Quarantining in Hong Kong

Quarantine in Hong Kong Day 1 (8/14/22):
-The procedure is actually relatively straightforward. Take a PCR test 48 hours before your final departure flight. I took mine two days before my initial departing flight and because I had over 20 hours of flying on top of layovers I had to reschedule my international flight and take a rapid PCR test like a complete idiot, but you live and learn.
-Additionally, you need to make a health declaration online which gives you a QR code, have proof of vaccination, and have a reservation for a quarantine hotel for 3 nights. Hong Kong is very strict and I even had to redo some of my paperwork because I didn’t have my middle name on all of my documents.
-After getting off the plane you are queued to show your health declaration QR code, take another COVID test, and given a lanyard with your testing information.
-Next, you go through immigration followed by baggage claim – normal procedure.
-By then, your test results should be ready and you must pass another checkpoint where they give you your results.
-After, you are in another long line of queues depending on if you want to pay for a taxi or take a shuttle bus to your quarantine hotel.
-Finally, you get to your quarantine hotel and are given a stack of paperwork during checkin covering all of the procedures which basically tell you that you have to take RAT tests daily, upload them online, and then leave your sealed test outside of your room for collection.
-Overall, it is a lot but Hong Kong is starting to ease up on quarantine and I have to say they are incredibly organized.

Day 3 in Hong Kong (8/17/22):
-I completed my 3 days of mandatory quarantine and am now under medical surveillance. What does this mean? I have to take a daily rapid test for days 4-7, upload the results electronically, as well as take rapid PCR tests on days 4, 7, & 9 at community testing centers.
-Everyone uses an app called LeaveHomeSafe to track their visits and update their COVID status. The issue? I can’t update anything because my CDC card doesn’t have a QR code.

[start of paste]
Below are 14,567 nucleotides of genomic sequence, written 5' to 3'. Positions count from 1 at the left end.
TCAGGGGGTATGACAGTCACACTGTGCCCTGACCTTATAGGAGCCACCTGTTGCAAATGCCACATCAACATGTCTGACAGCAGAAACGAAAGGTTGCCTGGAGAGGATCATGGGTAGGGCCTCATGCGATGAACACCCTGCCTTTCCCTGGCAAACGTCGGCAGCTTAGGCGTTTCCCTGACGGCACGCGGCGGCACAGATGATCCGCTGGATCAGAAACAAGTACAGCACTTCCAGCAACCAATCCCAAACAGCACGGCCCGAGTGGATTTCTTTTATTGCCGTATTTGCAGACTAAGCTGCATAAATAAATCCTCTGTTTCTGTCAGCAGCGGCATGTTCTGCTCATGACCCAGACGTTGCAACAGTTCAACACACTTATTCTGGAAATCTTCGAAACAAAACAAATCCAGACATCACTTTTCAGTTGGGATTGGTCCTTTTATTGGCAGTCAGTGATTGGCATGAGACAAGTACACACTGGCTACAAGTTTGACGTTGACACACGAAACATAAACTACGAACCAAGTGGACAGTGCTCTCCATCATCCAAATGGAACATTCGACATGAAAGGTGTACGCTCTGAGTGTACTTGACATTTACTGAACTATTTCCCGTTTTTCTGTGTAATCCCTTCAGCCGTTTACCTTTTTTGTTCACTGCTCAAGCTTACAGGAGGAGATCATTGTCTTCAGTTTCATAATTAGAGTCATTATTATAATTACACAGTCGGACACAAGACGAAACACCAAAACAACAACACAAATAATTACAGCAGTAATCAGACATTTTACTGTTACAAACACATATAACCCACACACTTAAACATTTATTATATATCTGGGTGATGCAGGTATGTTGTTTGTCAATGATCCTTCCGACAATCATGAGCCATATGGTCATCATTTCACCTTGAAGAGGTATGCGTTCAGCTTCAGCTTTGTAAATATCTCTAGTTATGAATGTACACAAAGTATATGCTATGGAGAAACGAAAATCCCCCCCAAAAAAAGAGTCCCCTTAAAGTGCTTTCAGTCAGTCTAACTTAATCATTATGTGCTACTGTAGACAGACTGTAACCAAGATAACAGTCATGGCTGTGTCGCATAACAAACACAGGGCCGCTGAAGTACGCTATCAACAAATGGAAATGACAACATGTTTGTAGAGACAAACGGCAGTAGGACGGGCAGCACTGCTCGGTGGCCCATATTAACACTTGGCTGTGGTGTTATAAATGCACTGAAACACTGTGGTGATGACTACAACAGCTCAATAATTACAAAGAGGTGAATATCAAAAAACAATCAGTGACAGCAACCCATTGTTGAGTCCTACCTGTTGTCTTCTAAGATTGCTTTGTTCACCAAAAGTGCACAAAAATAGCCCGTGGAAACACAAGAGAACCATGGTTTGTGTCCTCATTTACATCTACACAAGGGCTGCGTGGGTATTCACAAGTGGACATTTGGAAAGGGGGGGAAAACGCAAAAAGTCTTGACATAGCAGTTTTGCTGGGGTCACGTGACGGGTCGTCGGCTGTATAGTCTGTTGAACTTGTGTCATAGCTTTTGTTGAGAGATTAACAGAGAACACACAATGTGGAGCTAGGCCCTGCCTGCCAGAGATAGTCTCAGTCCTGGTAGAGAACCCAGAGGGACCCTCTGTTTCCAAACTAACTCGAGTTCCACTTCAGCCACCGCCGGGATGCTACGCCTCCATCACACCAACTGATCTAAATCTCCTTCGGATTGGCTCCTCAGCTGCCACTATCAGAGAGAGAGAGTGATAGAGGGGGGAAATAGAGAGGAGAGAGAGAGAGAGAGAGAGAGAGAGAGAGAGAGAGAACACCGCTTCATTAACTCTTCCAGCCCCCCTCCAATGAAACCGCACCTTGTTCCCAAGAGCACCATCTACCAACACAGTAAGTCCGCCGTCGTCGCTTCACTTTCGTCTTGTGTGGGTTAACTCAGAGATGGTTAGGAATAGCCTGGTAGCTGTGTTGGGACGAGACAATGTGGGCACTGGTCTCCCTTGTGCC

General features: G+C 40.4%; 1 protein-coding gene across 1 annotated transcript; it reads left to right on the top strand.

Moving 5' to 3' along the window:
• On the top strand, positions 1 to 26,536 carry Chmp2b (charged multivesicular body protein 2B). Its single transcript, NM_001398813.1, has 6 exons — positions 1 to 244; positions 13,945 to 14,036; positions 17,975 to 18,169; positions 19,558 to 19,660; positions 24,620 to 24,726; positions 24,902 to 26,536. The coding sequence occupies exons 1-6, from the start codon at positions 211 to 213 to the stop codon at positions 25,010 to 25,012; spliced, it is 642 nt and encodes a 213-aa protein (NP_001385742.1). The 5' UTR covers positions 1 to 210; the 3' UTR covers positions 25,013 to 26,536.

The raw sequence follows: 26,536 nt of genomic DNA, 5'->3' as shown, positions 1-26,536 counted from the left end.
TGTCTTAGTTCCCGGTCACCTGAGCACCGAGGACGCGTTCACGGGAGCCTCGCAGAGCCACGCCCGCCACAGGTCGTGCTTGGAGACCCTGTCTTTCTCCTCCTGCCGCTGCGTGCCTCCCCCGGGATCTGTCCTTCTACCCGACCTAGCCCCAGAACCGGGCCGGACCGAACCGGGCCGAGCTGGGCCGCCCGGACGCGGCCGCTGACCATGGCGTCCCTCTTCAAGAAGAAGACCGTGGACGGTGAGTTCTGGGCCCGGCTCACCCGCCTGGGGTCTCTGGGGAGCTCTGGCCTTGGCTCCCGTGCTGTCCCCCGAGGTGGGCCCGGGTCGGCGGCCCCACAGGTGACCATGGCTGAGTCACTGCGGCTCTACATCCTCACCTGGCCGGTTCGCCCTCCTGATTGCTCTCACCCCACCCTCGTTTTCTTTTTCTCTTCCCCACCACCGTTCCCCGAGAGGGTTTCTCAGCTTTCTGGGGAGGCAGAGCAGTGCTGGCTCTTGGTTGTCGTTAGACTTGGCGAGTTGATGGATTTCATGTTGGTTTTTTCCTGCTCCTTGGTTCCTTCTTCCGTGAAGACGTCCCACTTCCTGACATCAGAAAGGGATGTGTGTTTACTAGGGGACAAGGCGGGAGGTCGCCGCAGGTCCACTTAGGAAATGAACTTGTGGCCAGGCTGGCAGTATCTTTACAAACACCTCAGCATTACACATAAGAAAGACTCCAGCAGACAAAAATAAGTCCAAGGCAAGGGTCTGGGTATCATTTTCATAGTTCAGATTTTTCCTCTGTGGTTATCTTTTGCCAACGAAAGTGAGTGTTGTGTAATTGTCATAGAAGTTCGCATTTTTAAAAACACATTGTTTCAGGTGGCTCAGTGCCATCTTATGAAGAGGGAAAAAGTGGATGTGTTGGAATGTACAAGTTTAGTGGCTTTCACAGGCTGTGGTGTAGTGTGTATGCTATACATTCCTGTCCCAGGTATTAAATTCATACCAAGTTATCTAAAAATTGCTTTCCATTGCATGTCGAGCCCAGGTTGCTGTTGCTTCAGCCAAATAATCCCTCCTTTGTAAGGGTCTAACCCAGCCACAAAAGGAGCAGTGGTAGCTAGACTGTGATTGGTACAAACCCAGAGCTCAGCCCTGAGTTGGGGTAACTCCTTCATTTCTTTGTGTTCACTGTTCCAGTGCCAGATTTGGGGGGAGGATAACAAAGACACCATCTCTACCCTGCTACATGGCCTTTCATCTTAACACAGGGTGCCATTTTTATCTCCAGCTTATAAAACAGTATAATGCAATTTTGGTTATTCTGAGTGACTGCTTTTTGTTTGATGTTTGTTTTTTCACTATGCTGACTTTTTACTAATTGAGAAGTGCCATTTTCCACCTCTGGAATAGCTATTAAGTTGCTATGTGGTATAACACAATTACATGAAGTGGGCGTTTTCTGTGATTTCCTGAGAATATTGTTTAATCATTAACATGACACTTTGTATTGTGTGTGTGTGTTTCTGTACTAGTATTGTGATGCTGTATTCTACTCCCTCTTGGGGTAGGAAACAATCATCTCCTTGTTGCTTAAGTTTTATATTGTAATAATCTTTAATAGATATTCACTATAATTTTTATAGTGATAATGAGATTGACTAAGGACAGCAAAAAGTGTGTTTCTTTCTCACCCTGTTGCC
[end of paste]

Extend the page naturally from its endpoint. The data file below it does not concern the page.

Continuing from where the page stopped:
-Everyone wears masks everywhere, even in public. It’s not that big of a deal to me. It’s just a mask.
-It was the best thing to go out and have some real Chinese food! Fungus, spicy pork noodles, and a cold Tsing Tao!
-Besides in Western Europe where it’s ridiculously expensive, I always tell people to get a SIM card in a new country. It’s just so convenient and easy overall. Just make sure your cellphone is unlocked, convert your current SIM into an electronic one, and pop your foreign SIM in.

-Hong Kong dollars! You know what’s weird to me about HK? Is that some places don’t take credit or debit cards. They want cash, Samsung/Apple Pay, or Octopus card which is a smart card that you can use for public transportation as well.

Day 4 in Wan Chai, Hong Kong (8/18/22):
-Hong Kong is a foodie’s paradise. I’m avoiding too much unnecessary contact with people so I’ve been mostly stuffing my face and I regret absolutely nothing.
-I did go to a museum called M+ and although I generally don’t like modern/contemporary art, this place has some very unique and likable exhibits.
-I’m required to take rapid PCR tests at a community testing center 3 times this week. The queues are nuts but if you have a reservation you skip the entire lane. Sometimes it pays to plan ahead.

Days 5-10 in Soho, Hong Kong (8/18/22-8/23/22):
-I never thought I’d like Hong Kong but I love it. In fact, it’s in my top five along with Iceland, Peru, Vietnam, and Japan. HK has incredibly friendly people, expats and locals alike, is a clean, safe city, and has so many things to see and do no matter the weather.
-An Octopus card is everything here. A contactless smart card that is accepted for everything from dining to public transportation and can be topped up with HK dollars at any metro station.
-Uber is widely available in HK and has partnered with taxis who are actually the cheaper option here. Generally, in other countries like South Africa and the US, Ubers and taxis are at each other’s throats for business.
-HK is a foodie haven, albeit expensive, you can eat anything here from vegetarian to Peruvian to Nashville Hot Chicken.
-If you follow me, you know one of my favorite things is trying new flavors of chips in new countries. It absolutely fascinates me. HK has curry Pringles here that are everything.
-I’ve had to take a rapid antigen test everyday, and a rapid PCR test 5 times to enter and stay in HK. Aside from the test to enter HK, all were absolutely free so the inconvenience is minimal. It’s like checking your weight or brushing your teeth in the morning to me now.

-Getting into China is still not easy. For me, the essentials I needed was my company invitation letter, work Z visa, and 3 different declarations for immigration and customs. Additionally, two rapid PCR tests, one within 48 hours of my departure flight time and another one within 8 hours of it.
-Therefore, check-in starts as early as 5 hours before boarding and PCR testing 8 hours before because you’re in the same long lines with your fellow passengers of your flight every step of the way.

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